National Labor Relations Board, Petitioner, v. St. Louis Comprehensive Neighborhood Health Center, Inc., Respondent, 633 F.2d 1268 (8th Cir. 1980)Annotate this Case
Linda J. Dreeben, Atty., N.L.R.B., Washington, D. C., for petitioner.
Edward L. Welch, Edwardsville, Ill., for respondent.
Before LAY, Chief Judge, GIBSON, Senior Circuit Judge, and HEANEY, Circuit Judge.
LAY, Chief Judge.
The Board seeks to enforce its order finding the St. Louis Comprehensive Neighborhood Health Center, Inc., (Health Center) violated § 8(a) (5) and (1) of the NLRA by failing to bargain with the Union,1 by failing to supply relevant and necessary information requested by the Union and by refusing to meet with the Union to discuss the discharge of one of its employees, William Franklin. Although the Health Center maintains it at all times acted in good faith in its refusal to do so, substantial evidence on the record as a whole supports the Board's order, if the Board was not otherwise precluded from exercising jurisdiction over the Health Center as an "employer" under the Act. The Center asserts that it is exempt from the Board's jurisdiction since HEW has substantial control over its labor relations and the Center cannot engage in meaningful collective bargaining. We must respectfully disagree; we enforce the order of the Board.
The Health Center is a non-profit corporation which provides health services for residents in St. Louis County. From its incorporation in 1969 until 1977 government funds were given to the Center by the Human Development Center (HDC), a non-profit corporation operating an anti-poverty program in St. Louis. Since 1977 the Health Center has received its funding direct from HEW. In March 1977 the Service and Hospital Employees Union, Local Union No. 50 sought certification as the exclusive bargaining representative of all employees at the Center. Separate elections were held and the Union was elected as bargaining representative of both the clinical employees and the technical employees. Thereafter on successive dates commencing in July 1977, the Union sought to meet with the Center Project Director over the discharge of a Center employee and to negotiate an agreement covering wages, hours and working conditions. It also requested certain information from the Center to facilitate negotiations. On September 30 a general policy statement was drafted by the Project Center and sent to HEW requesting a position statement from HEW before the Center would meet with the Union. The Union was not given a copy of the statement. The policy statement stated that the Center did not oppose the principle of collective bargaining but that it believed that government regulations and restrictions could be impediments to collective bargaining and that it would seek advance clearance from appropriate agencies on all matters which might affect the Center's funding. On November 10 the Center Director stated that Center representatives would meet with the Union but would not discuss substantive issues until HEW responded to the policy statement. On December 7 a meeting was held, but the Center's labor relations committee admittedly had no authority to bargain at that time. On December 13 HEW responded to the Center's request stating:We have reviewed the documents you submitted relative to representation of your employees by a Union.... (W)e have had very limited experience in the area of collective bargaining relative to project personnel. Accordingly, we can offer only limited guidance. We would remind you, however, that once the Public Health Service awards its allotted funds to its various grantees, the total amount awarded generally remains constant. Only rarely do supplemental funds become available. Therefore, in the event of a future agreement that would require an increase in the funding level, you may find it necessary to develop an additional source of funds.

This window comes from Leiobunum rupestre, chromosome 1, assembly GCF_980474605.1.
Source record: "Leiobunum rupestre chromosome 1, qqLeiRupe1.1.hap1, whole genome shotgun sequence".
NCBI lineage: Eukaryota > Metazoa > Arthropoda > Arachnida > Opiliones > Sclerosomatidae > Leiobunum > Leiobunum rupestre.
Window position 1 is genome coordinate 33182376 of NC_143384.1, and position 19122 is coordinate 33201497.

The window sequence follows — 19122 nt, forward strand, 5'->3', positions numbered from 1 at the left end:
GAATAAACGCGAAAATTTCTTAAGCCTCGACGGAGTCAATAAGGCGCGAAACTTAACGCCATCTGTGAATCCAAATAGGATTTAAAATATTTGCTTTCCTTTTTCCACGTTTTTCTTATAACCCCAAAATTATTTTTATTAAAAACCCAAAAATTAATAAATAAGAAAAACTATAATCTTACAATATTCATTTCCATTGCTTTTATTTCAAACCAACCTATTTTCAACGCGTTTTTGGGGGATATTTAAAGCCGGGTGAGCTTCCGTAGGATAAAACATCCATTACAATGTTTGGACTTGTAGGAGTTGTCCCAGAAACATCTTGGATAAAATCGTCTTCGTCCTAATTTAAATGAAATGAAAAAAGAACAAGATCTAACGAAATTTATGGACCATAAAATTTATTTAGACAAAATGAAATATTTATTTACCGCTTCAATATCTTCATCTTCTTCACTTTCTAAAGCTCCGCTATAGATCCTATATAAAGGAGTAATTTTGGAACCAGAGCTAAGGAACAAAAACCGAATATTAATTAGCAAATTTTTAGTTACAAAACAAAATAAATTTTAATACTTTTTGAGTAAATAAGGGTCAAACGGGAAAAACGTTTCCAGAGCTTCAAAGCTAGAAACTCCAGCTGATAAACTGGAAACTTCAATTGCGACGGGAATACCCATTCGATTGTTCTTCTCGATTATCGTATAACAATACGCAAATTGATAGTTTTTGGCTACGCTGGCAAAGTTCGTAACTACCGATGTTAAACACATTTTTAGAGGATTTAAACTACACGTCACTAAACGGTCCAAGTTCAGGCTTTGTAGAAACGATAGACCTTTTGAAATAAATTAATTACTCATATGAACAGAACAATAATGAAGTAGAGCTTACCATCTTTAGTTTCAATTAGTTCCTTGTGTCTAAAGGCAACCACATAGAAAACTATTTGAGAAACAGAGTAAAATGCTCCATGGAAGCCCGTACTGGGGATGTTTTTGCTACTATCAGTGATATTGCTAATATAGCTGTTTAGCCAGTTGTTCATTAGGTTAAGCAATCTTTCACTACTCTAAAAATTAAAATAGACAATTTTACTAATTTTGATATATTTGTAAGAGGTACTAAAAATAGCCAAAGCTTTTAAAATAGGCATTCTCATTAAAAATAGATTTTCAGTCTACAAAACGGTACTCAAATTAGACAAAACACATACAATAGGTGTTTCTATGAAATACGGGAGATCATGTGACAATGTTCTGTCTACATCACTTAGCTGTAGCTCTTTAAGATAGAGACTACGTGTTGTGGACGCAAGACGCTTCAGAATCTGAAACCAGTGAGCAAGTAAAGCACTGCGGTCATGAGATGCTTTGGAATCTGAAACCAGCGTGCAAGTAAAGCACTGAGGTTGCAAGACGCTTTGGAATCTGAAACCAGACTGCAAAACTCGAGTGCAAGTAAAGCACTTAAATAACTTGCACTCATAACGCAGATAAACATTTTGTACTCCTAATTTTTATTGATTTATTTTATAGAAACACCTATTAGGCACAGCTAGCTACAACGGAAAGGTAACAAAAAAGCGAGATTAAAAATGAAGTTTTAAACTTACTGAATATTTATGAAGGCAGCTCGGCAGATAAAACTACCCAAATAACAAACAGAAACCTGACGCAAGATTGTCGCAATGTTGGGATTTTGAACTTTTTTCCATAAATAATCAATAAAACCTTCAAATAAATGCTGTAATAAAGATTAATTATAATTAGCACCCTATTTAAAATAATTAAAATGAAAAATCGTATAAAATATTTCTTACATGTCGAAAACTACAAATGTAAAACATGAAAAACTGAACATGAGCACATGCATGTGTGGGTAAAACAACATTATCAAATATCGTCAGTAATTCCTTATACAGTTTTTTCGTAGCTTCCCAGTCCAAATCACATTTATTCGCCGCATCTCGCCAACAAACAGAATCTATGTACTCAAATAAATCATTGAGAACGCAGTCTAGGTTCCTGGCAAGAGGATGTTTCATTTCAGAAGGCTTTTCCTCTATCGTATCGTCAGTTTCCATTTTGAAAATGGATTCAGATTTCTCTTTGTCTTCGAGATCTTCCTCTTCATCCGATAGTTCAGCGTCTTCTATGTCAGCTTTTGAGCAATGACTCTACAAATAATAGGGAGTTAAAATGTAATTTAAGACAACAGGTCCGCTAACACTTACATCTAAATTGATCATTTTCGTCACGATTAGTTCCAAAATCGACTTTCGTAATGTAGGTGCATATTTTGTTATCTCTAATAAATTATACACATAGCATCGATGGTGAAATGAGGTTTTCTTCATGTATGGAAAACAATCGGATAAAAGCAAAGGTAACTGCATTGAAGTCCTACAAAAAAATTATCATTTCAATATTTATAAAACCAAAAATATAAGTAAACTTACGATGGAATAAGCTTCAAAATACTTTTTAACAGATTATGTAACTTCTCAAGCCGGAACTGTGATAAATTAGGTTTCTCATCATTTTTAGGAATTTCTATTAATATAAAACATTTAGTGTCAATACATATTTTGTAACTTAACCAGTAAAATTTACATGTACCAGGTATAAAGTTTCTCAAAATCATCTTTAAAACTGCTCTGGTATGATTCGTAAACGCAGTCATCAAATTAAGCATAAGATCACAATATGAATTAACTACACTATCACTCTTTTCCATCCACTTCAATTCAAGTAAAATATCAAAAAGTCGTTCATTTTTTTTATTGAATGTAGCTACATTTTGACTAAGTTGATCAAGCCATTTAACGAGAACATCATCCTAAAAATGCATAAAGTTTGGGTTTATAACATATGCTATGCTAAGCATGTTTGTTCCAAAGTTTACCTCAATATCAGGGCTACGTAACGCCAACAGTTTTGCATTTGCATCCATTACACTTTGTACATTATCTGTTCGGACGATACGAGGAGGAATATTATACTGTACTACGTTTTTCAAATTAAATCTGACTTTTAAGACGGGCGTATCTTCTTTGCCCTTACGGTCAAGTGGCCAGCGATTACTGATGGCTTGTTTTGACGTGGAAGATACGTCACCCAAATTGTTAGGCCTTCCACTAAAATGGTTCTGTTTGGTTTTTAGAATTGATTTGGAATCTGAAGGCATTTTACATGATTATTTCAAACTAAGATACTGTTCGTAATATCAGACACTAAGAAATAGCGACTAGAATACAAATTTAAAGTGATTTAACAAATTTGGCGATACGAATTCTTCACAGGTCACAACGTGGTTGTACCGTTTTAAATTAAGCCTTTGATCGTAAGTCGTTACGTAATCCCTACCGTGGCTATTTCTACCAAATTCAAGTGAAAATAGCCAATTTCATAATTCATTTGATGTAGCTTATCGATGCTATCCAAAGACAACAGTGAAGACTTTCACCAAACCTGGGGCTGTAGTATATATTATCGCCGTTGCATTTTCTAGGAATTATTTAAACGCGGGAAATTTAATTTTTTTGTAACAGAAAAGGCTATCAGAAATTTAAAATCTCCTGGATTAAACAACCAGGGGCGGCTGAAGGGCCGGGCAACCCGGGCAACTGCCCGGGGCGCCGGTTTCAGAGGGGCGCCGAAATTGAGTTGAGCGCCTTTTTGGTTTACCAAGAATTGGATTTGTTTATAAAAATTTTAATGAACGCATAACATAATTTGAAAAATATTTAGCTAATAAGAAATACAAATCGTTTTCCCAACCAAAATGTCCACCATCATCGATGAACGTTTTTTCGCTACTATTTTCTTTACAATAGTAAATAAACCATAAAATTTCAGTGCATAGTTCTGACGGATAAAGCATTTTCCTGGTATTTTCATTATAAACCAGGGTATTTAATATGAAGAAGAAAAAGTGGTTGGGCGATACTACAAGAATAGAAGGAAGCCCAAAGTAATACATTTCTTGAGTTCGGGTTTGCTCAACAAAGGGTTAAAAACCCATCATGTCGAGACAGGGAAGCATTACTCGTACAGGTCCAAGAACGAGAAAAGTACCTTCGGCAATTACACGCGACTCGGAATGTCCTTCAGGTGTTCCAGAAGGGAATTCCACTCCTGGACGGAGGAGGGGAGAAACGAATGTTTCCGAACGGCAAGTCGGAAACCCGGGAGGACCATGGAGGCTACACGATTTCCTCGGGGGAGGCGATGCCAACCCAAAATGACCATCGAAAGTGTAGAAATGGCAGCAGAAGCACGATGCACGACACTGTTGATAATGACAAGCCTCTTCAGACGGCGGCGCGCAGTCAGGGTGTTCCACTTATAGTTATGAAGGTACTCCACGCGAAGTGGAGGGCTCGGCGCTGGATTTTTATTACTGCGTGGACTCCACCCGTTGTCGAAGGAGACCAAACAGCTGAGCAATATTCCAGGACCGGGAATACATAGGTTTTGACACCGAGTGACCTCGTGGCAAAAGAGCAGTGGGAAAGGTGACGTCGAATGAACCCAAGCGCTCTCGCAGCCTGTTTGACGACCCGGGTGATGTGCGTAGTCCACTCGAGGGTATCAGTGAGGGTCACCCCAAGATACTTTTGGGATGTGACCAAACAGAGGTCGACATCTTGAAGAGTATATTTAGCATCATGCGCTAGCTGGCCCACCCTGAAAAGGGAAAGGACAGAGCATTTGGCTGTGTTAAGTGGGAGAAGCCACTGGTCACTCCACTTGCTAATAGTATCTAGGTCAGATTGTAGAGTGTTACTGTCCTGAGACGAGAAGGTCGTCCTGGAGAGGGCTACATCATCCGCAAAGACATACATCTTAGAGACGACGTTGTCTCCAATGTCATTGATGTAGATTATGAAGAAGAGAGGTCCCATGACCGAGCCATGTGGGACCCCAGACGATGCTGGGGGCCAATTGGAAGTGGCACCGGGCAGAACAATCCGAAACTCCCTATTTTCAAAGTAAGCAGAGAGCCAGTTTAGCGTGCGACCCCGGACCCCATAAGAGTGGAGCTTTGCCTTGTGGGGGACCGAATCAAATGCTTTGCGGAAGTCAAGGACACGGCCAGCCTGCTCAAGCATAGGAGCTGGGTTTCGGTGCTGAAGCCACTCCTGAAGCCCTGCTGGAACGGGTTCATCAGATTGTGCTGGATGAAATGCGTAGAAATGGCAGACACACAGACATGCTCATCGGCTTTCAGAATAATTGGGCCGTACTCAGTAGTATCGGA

Thereafter the Union again attempted to meet with the Center without success. The unfair labor practice charges followed.
The Board enforced an ALJ finding that the Center possessed the right to control its employees and ordered it to cease and desist from the unfair labor practices. It ordered the Center to bargain with the Union and to supply the requested information.
In a recent decision, National Transportation Serv., Inc., 240 N.L.R.B. 64, 100 LRRM 1263 (1979), the NLRB established a new standard2 for determining when jurisdiction should be exercised over non-exempt employers. In National Transportation the board adopted the "right of control" test which raises only the question of whether or not the non-exempt employer is able to bargain effectively about the terms and conditions of employment so as to be capable of effective bargaining with the employees' representative.3
The Center urges that Lutheran Welfare Services of Illinois v. NLRB, 607 F.2d 777 (7th Cir. 1979) should control this case. In Lutheran Welfare the court found that the nonprofit Illinois Corporation which operated child care facilities under the federal Headstart program, lacked the necessary control over labor relations to engage in meaningful bargaining. Id. at 778. Central to the court's holding in that case was a statutory provision giving the federal agency administering the Headstart program control over salaries, travel allowances and employee benefits.4 Id.
But there are no similar provisions applicable to community health centers funded by HEW. Though similarities exist between Lutheran Welfare and this case5 with regard to reporting requirements there are significant differences in the degree of control exercised by the exempt agency. Both former Center chairwoman Murphy and current chairman, David Outlaw, testified that the board of directors of the Center has primary responsibility for personnel policies, wages and other conditions of employment.6
The Center urges that as one of the conditions under its grant, HEW required that "all proposed contracts must be submitted to the Regional Health Administrator for approval prior to entering into the agreement." The Center also urges that HEW has in the past directed the Center to employ a particular category of employee and submit the selected applicant for HEW approval prior to employment.